Our vegetable season may be nearing an end, but we have many reasons to celebrate. We’re holding an open house at the Garden, 9:30-noon Saturday, March 16. Come see how the garden greets spring and meet our GrowCity Youth, beekeepers, adult interns, garden volunteers, and more. GrowCity Youth interns will be providing tours of the garden and demonstrating their public speaking skills at different points throughout the morning. We are planning a bug hunt for kids around 9:45 and a bee demonstration around 10:45. Enjoy coffee, garden lemongrass tea, learn to make “mock-tails” featuring garden ingredients, and enjoy hammer dulcimer music. Our own honey, greens, and maybe some other local treats will be available for purchase. You can also plan to stay for lunch — members of Parkway United Methodist Church will be cooking a fresh fish lunch incorporating some our garden produce, available for purchase immediately following the garden event. We look forward to seeing you!
We’ve been working hard in the fields and we’re excited to see green beans, arugula, mizuna, eggplants, zucchini, and other heat-tolerant greens growing nicely in our wide rows. The sprouts of our first french breakfast radishes and little sweet white salad turnips have popped up out of the ground in the past few days. And with the help of our hardworking adult interns, we transplanted more than 250 tomato seedlings from our nursery to the garden. Each week we transplant more and more into the garden — we’re getting ready for you!
We invite you to reserve your garden share for our 2018-2019 season now, so that you can start picking up a weekly share of our fresh, local, nutritious, and tasty vegetables, greens, and herbs starting the beginning of November.
Like last year, choose from three Buy/Give share options:
• Garden Share (vegetables, greens, and herbs)
• Leafy Greens Shares (leafy greens only, plus culinary herbs)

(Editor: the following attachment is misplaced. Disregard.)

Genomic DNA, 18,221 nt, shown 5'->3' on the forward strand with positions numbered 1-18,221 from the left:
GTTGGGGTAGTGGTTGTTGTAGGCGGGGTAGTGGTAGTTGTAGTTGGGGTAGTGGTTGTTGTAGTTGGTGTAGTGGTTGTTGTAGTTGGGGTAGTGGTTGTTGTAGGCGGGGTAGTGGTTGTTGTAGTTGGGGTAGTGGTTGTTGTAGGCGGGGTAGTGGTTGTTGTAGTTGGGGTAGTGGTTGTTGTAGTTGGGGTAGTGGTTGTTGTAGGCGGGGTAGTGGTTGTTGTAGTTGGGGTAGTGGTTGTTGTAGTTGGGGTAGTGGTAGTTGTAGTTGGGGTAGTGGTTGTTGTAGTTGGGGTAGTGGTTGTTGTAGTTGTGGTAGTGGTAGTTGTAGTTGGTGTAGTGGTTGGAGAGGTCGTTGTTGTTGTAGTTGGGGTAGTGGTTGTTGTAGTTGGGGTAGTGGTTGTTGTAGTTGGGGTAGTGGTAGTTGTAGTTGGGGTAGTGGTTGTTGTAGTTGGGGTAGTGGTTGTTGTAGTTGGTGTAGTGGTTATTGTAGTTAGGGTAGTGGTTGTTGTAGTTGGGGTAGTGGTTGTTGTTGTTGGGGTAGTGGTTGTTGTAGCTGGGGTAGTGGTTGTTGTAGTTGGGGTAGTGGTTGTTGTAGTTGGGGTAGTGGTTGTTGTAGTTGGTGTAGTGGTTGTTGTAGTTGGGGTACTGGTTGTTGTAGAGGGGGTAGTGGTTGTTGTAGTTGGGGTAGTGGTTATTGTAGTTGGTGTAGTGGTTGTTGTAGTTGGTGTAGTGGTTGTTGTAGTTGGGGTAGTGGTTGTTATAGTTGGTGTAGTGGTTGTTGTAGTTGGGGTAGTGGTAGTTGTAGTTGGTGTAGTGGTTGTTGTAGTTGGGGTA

• Large/Family Share (larger variety of vegetables, greens, and herbs)
See more details and options here: Garden Shares
In addition to weeding, mulching (and sweating) through the hot South Florida summer days, we have spent much of the past month researching ways to increase production in our current space. The goal is two-fold: To serve more of the people who want to join our CSA program and to donate more Fruitful Field fresh and nutritious greens and vegetables through community food pantries and soup kitchens.
The end of July, I attended the annual conference put on by Florida Organic growers in Gainesville. Sessions focused on soil health and detailed the findings of UF researchers on a variety of cover crops and no-till systems here in Florida. Other sessions focused on incorporating permaculture practices on production farms, produce food safety, and weed control for organic farms. Lots of great information and even more reinforcement that cultivating healthy plants is all about developing healthy soil.
While visiting Beth and Flavio at their new home in the mountains of North Carolina, we toured four small farms in the Hendersonville and Asheville areas. Every farm and farmer we visited offered new ideas, new crops to try, and new methods of growing.
At Holly Spring Farm near Hendersonville, Paul Shoemaker and his wife Simone took time out from harvesting and preparing that afternoon’s restaurant orders to show us their tomatoes. Paul is definitely a specialist in heirloom tomatoes, their cultivation, and their diseases. (We enjoyed a salad of watermelon and Holly Spring heirloom tomatoes that evening at Sierra Nevada Brewery.) He shared a few new varieties he thought we should try growing this season (which we will!). Not to mention an ingenious and inexpensive way to use shorter stakes as the tomatoes grow tall.